Anderson also requires that we consider the availability, feasibility and effectiveness of alternatives to the intrusion.  See id. at 170, 417 N.W.2d at 414.  Here the police had other effective options short of entry into the residence.  They could have monitored the residence and waited out the situation.  Or, they could have made attempts to locate the owner or occupants in an effort to determine whether something was truly amiss or to obtain consent to enter. Instead, they entered through a closed door leading to the basement of the home.  Although the officers announced their presence at the threshold, they did so only after opening the closed door and without making any attempt to first gain a response by knocking.

                        Finally, Anderson requires that we consider whether an automobile is involved in the community caretaker situation.  See id. at 169, 417 N.W.2d at 414.  This is because “[i]n some situations a citizen has a lesser expectation of privacy in an automobile.”  Id. at 169 n.4, 417 N.W.2d at 414.  Here, however, we deal with a person’s residence which invokes the highest level of privacy expectation.

                        After considering all of the relevant Anderson factors, we conclude that the officers’ entry into the Paterson residence was in violation of the Fourth Amendment.

                        The supreme court’s analysis in Bies supports our holding.  There, the officer responded to a noise complaint in an alley in a garage.  See Bies, 76 Wis.2d at 461, 251 N.W.2d at 463.  However, when the officer arrived, he did not hear any noise.  See id. at 462, 251 N.W.2d at 464.  As the officer approached the garage, the light inside the garage went out.  See id. at 461, 251 N.W.2d at 463.  The officer attempted to look into the windows on the overhead doors but was unable to see anything.  He then proceeded to a window but was still unable to see into the garage.  Finally, the officer proceeded to the rear of the garage where he found a “walk-in doorway, not visible from the alley, from which the door was missing.”  See id.  When the officer shined his light into the garage he discovered stolen telephone cable.  See id.

                        In Bies, it was undisputed that the officer did not have probable cause to believe that a crime was being committed by the defendant or anyone else when he arrived at the garage.  See id. at 465, 251 N.W.2d at 465.  Nonetheless, the Bies court concluded that as part of the officer’s “community caretaker” function, he was “clearly justified in proceeding to the alley in question and conducting a general surveillance of the area to determine whether some noise or other disturbance was present.”  Id. at 471, 251 N.W.2d at 468.  The court further concluded that the officer’s approach to the walk-in door was a reasonable attempt to make contact with someone regarding the noise complaint.  See id. at 472, 251 N.W.2d at 468.  However, the court stated:  “Had the walk-in door been shut, he would not have been justified in opening it without an invitation….”  Id.

                        Here, as in Bies, there is no claim that the officers had probable cause to enter the Paterson residence.  The only information within the knowledge of the officers at the time of their entry was the neighbor’s report of a possible burglary and the other attendant circumstances observed by the police.   However, when the police arrived at the scene, the unusual activity had stopped and no further suspicious activity was observed.  Nor did any of the attendant circumstances corroborate and contribute to the suspicion reported by the neighbor.  Although the neighbor’s report was presumably well intended, it did not give the police unbridled license to enter the residence under these facts.  Nevertheless, the officers entered Paterson’s household through a closed door without first trying to make contact with an occupant by knocking.  We take particular note that the entry in this case was directly into Paterson’s actual residence, not a separate garage structure as in Bies.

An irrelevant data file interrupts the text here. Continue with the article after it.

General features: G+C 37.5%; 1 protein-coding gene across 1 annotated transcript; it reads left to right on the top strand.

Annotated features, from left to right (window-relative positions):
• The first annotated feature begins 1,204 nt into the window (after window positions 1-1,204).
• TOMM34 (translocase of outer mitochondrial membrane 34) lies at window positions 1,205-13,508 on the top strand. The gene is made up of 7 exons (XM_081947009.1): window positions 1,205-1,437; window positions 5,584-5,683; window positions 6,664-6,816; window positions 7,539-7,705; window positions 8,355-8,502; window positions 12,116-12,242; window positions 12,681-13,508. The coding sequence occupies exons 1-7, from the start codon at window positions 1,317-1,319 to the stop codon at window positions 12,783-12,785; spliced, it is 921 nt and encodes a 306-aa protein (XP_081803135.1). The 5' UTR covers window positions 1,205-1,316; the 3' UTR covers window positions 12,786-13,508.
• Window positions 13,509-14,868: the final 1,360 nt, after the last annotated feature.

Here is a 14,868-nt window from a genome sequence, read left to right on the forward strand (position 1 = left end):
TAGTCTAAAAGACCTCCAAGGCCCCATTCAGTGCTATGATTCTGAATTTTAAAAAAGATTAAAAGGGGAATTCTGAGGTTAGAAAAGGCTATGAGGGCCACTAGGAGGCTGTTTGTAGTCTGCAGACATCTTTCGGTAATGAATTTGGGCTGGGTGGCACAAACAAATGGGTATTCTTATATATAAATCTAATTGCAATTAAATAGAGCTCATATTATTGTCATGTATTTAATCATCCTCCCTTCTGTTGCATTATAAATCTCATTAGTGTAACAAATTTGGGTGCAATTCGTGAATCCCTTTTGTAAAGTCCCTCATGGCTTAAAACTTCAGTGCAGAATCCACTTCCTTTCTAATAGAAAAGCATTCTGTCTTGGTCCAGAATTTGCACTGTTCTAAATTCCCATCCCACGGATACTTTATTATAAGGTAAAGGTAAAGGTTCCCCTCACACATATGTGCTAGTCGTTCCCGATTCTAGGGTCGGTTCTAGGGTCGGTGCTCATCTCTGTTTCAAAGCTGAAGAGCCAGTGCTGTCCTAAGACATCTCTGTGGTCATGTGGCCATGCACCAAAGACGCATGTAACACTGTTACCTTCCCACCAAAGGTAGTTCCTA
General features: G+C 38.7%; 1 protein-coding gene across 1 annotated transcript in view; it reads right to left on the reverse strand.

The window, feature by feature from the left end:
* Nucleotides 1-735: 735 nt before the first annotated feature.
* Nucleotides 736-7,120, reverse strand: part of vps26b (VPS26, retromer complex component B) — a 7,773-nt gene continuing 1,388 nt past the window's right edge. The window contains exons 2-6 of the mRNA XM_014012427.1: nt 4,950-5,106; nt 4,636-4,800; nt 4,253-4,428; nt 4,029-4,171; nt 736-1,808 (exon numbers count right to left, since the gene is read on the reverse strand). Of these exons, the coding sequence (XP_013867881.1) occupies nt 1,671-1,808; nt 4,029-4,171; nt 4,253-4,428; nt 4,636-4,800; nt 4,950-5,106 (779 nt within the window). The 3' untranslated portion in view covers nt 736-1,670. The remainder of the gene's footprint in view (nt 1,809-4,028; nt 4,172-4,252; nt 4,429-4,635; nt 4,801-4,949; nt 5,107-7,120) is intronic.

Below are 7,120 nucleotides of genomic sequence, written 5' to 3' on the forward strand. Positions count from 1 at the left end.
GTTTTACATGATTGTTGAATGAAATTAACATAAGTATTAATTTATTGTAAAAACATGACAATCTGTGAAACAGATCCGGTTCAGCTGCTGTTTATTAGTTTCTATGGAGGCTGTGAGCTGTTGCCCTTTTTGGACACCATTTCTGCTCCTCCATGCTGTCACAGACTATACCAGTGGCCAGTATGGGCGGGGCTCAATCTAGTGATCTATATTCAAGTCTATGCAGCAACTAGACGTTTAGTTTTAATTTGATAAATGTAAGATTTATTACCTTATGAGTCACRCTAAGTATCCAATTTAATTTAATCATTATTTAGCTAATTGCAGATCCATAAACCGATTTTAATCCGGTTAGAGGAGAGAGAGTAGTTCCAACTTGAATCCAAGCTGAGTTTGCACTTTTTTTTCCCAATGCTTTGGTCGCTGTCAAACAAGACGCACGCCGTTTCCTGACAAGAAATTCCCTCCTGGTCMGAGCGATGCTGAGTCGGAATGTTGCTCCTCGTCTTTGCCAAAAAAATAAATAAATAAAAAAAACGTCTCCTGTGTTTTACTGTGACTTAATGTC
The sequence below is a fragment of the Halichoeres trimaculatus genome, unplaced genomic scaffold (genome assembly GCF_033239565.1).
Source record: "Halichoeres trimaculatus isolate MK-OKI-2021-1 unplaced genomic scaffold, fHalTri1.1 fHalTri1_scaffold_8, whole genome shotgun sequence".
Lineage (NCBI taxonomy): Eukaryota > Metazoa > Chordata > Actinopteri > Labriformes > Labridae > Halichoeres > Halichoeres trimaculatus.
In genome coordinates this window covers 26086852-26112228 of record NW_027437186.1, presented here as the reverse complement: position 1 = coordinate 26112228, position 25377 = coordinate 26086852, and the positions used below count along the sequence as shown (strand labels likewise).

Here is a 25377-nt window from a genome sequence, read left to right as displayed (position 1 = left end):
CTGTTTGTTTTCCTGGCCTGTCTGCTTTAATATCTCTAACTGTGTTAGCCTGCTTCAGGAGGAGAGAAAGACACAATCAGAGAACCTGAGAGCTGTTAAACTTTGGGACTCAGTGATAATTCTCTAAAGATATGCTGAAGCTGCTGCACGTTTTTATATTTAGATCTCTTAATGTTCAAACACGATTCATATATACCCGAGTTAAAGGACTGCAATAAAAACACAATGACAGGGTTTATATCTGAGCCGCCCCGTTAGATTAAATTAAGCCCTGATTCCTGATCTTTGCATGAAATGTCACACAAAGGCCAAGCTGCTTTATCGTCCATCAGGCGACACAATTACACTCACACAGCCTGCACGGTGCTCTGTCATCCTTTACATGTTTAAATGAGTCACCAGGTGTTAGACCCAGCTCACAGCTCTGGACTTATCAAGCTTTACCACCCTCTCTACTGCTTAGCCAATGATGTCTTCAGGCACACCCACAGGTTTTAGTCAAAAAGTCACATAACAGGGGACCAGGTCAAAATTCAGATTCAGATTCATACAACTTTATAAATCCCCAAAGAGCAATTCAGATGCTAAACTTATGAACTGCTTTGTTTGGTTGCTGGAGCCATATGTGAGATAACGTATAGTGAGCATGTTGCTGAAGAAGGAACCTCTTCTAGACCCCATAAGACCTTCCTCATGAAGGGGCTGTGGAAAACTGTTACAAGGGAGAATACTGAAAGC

In light of the circumstances presented, we hold that the officers’ entry into the Paterson home was not justified as community caretaker activity and, as such, was unreasonable under the Fourth Amendment.

                        We conclude that the trial court erroneously denied Paterson’s motion to suppress the challenged evidence.  We therefore reverse the judgments of conviction and remand for further proceedings consistent with this opinion.[3]       

                        By the Court.—Judgments reversed and cause remanded.

[1]  Paterson submits that the officers were not engaged in bona fide community caretaker activity because they were investigating possible criminal activity at the time.  He relies on language from certain community caretaker cases stating that community caretaker activity “is totally divorced from the detection, investigation or acquisition of evidence relating to the violation of a criminal statute.”  State v. Ellenbecker, 159 Wis.2d 91, 96, 464 N.W.2d 427, 429 (Ct. App. 1990).  The State posits, however, that in certain situations, the police activity cannot be so easily catalogued and that sometimes there is a blend of both the community caretaker function and the criminal investigation function.  Although we could discuss the language found in Ellenbecker and other cases at length, it is unnecessary here.  We assume without deciding that the police were legitimately engaged in a community caretaker function and decide instead whether the entry and search were reasonable under the community caretaker function.

[2] If the police had checked the registration, they would have learned that the vehicle was registered to Paterson, the owner of the residence.

[3] In light of our holding that the police search of Paterson’s residence was unreasonable, we need not address the State’s further contention that the evidence was properly seized under the plain view doctrine.  That doctrine requires, among other things, that the police must have a prior justification for being in the position from which the evidence is discovered in plain view.  See State v. Guy, 172 Wis.2d 86, 101-02, 492 N.W.2d 311, 317 (1992).  Our holding that the police improperly entered Paterson’s residence establishes that this factor is not satisfied.